Usher's Looking 4 Myself shuffles cynically through other artists' styles to conquer disparate fanbases. But maybe it and other recent sales-chasing releases don't have to.
Usher titled his new album Looking 4 Myself; the joke here is obvious. If Usher went looking for himself, then along the way he found will.i.am in a tricked-out studio, up to his normal gimmickry: In this case, repurposing the hook from Billy Joel's "Uptown Girl" for the club chant-along of "Can't Stop Won't Stop." He found Max Martin and recorded a single, "Scream," that sounded exactly like the material from their last collaboration, the Martin-heavy 2010 album Raymond vs. Raymond. For the earlier single "Climax," he found producer Diplo laying down the same cloud of lonely electronica that trendy R&Bers the Weeknd and Frank Ocean have recently wandered through. Elsewhere, he found Pharrell on "Twisted," doing what Pharrell generally does. He found dance behemoths Swedish House Mafia and David Guetta doing what they generally do. He found dubstep—another sound of the moment—via Danja for "I Care 4 U," which isn't that dissimilar from the identically titled Aaliyah track. He found indietronica with Empire of the Sun, restraining his voice on "Looking 4 Myself" to match theirs. He even found Amy Winehouse's old collaborator, Salaam Remi, and tried some of his rickety melodrama for the histrionically titled "Sins of My Father."
If it's unclear amid this picaresque whether Usher ever found himself, the market doesn't mind. He's scored hits across its major demographics: pop ("Scream"), urban ("Lemme See" and "Climax"), and critical ("Climax" again), with potential follow-ups in the hopper for them all. None of this is new for Usher; as The Guardian's Alex Macpherson points out, he's always latched onto the dominant musical trends, whether creamy R&B (much of 2001's 8701 and 2004's Confessions), Lil Jon cameos ("Yeah!") dance-pop (almost every Raymond vs. Raymond single). Nor is there any compelling reason to doubt Usher's explanation for the stylistic spread: Like thousands before him, he said, he found inspiration at Coachella's dance tents. But it's even less surprising compared to almost every major pop release this year. We're in the age of the all-things-to-all-people blockbuster album, where stars try to conquer multiple markets with multiple sounds—and increasingly seem to surrender their own identities in the process.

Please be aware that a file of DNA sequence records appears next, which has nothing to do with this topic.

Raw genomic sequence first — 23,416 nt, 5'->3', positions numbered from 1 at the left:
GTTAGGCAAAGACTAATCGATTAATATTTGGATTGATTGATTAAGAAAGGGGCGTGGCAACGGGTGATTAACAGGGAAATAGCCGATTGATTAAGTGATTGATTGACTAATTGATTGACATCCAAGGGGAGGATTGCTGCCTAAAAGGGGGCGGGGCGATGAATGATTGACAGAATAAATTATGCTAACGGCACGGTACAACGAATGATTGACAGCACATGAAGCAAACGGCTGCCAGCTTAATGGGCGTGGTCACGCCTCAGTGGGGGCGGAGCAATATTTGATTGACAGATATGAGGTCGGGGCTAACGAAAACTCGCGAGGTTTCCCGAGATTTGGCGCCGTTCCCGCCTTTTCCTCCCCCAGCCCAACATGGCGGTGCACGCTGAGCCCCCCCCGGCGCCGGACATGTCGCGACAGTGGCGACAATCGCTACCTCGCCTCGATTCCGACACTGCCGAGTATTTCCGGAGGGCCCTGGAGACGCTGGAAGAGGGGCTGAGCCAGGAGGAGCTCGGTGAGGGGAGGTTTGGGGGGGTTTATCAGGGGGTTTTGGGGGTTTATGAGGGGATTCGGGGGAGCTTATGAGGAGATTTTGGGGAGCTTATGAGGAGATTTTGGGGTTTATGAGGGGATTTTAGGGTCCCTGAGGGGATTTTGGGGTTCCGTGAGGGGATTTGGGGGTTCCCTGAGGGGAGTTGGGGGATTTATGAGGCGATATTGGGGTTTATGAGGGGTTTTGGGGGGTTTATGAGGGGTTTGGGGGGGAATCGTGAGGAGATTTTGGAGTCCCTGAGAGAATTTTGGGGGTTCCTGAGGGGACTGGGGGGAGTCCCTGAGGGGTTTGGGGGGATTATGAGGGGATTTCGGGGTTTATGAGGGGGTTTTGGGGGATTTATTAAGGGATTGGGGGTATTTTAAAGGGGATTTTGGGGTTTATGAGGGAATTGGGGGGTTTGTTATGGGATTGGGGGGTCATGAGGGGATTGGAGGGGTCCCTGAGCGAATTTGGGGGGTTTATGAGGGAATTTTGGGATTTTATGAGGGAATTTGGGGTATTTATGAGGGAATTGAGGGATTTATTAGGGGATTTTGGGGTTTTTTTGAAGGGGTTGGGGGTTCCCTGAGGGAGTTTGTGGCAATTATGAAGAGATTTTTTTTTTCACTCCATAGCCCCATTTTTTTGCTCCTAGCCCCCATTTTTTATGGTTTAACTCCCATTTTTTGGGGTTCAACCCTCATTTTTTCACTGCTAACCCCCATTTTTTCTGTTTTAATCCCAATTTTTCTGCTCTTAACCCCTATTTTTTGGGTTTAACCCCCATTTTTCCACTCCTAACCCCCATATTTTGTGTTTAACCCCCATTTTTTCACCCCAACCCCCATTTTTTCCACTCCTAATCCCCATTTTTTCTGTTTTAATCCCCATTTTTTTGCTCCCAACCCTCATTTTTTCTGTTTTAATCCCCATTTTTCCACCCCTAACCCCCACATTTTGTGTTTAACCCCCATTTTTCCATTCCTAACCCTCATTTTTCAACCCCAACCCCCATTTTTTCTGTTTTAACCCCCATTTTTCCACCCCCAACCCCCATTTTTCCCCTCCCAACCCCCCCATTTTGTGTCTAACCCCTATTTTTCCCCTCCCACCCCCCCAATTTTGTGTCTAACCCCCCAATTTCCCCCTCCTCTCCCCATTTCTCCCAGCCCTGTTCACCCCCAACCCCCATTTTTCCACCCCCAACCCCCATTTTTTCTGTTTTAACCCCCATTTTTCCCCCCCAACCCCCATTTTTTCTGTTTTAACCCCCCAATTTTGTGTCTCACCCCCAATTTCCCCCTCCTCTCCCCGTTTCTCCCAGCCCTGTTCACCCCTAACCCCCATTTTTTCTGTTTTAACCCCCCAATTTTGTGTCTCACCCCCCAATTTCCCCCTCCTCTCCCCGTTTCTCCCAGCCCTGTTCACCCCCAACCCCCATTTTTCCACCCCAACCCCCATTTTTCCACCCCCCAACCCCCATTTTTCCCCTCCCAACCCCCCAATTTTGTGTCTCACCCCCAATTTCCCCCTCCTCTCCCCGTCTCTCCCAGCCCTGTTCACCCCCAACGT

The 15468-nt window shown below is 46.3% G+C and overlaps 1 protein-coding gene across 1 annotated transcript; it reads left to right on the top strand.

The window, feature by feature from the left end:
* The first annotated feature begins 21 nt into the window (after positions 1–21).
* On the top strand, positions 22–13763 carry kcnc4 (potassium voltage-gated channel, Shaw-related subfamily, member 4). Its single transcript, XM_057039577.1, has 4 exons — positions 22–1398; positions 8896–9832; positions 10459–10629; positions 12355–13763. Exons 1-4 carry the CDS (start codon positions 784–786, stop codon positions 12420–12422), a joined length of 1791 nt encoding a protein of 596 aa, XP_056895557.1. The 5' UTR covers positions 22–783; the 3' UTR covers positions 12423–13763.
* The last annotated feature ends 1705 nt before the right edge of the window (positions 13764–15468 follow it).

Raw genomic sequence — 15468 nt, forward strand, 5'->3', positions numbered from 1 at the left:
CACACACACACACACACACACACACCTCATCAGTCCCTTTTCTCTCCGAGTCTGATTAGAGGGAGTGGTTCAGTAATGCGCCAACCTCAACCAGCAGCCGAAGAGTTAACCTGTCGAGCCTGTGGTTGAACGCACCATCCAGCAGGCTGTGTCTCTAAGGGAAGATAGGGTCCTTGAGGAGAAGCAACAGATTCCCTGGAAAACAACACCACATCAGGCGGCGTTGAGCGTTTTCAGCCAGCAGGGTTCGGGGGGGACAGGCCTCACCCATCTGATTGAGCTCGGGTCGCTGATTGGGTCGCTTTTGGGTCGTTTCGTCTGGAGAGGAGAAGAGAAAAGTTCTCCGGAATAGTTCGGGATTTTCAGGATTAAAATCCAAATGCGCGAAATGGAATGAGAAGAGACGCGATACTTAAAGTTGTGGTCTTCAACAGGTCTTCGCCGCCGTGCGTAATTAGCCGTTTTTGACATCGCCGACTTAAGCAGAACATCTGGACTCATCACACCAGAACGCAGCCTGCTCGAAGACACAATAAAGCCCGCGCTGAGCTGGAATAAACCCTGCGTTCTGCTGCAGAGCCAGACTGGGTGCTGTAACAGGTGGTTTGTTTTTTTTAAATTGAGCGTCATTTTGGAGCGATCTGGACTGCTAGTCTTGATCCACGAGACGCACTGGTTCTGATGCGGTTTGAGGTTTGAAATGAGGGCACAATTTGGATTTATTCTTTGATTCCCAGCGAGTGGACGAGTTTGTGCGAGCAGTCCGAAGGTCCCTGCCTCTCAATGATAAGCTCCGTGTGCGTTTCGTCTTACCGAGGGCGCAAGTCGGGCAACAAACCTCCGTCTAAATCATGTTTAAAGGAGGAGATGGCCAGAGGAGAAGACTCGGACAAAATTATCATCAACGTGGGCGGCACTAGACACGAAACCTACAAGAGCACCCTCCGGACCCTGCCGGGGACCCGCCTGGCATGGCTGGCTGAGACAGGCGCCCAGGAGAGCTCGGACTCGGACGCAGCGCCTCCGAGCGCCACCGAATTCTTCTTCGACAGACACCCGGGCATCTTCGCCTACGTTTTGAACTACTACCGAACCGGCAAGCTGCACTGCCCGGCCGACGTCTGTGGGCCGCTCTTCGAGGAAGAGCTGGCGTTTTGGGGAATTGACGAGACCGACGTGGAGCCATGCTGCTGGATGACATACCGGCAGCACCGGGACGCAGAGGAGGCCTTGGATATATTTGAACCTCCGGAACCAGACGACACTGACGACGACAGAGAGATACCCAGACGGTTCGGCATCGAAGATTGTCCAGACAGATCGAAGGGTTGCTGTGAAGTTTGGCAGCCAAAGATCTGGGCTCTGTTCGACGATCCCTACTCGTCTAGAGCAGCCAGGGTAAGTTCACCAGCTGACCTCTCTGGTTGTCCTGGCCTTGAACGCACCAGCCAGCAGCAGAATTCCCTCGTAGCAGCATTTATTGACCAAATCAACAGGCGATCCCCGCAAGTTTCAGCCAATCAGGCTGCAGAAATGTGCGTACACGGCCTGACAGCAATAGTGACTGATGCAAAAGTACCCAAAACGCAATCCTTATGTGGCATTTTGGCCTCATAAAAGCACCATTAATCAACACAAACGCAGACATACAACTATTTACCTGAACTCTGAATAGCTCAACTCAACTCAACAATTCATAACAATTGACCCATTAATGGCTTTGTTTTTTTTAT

This year, it seems that most pop albums aren't merely singles albums but singles albums where none of the singles even sound alike.
Consider Nicki Minaj, whose Roman Reloaded is split so evenly between urban and pop radio fare that it's practically a double album. It's the sort of collection that contains the Angela Lansbury freakout of "Roman Holiday," a string of more-or-less straightforward rap tracks, the R&B single "Right By My Side" (which could be a Rihanna demo were it not for an inconvenient Chris Brown feature), and a lot of dance-pop tracks, including top-five hit "Starships." That last title, a planetarium-sized dance-pop song with an utterly anonymous hook and only vestigial rap, got her in an ugly mess of hip-hop and identity politics last week when New York DJ Peter Rosenberg implied "Starships" wasn't "real hip-hop" but rather music for "chicks"—causing Young Money boss Lil Wayne to pulled his labelmates, including Minaj, out of the festival that Rosenberg's station was hosting. Minaj defended herself in an excruciating, hour-long radio squabble with fellow Hot 97 DJ Funkmaster Flex, and everyone within three Bacon numbers of rap radio weighed in. Nothing—not anyone involved, nor hip-hop or pop—came out looking good, and nothing changed. Minaj's "Beez in the Trap" is still steady at No. 7 on the R&B/hip-hop charts, and judging by her latest slate of singles ("Pound the Alarm" worldwide and for pop radio, "Champion" for urban), her attack-on-all-fronts strategy remains the same.
While this sort of scattershot album-making is unusual for established acts like Minaj or Usher, newer acts or those trying to repackage themselves often try on multiple sounds before settling on one. Newcomers like rapper Azealia Banks are naturally going to vacillate between styles, sometimes to the point of disowning rap entirely; people trying to transition between genres, like Justin Bieber, will release records that sound less like coherent albums than like sonic sampling menus. It's equally common for any album, pop or otherwise, to be a collection of singles rather than a unified whole. And a certain amount of stylistic pastiche is trendy these days, whether it's Grimes drawing inspiration from the contents of a randomly chosen Tumblr feed or Gotye essaying any style he could adapt as a Peter Gabriel song (much, in fact, like Gabriel himself).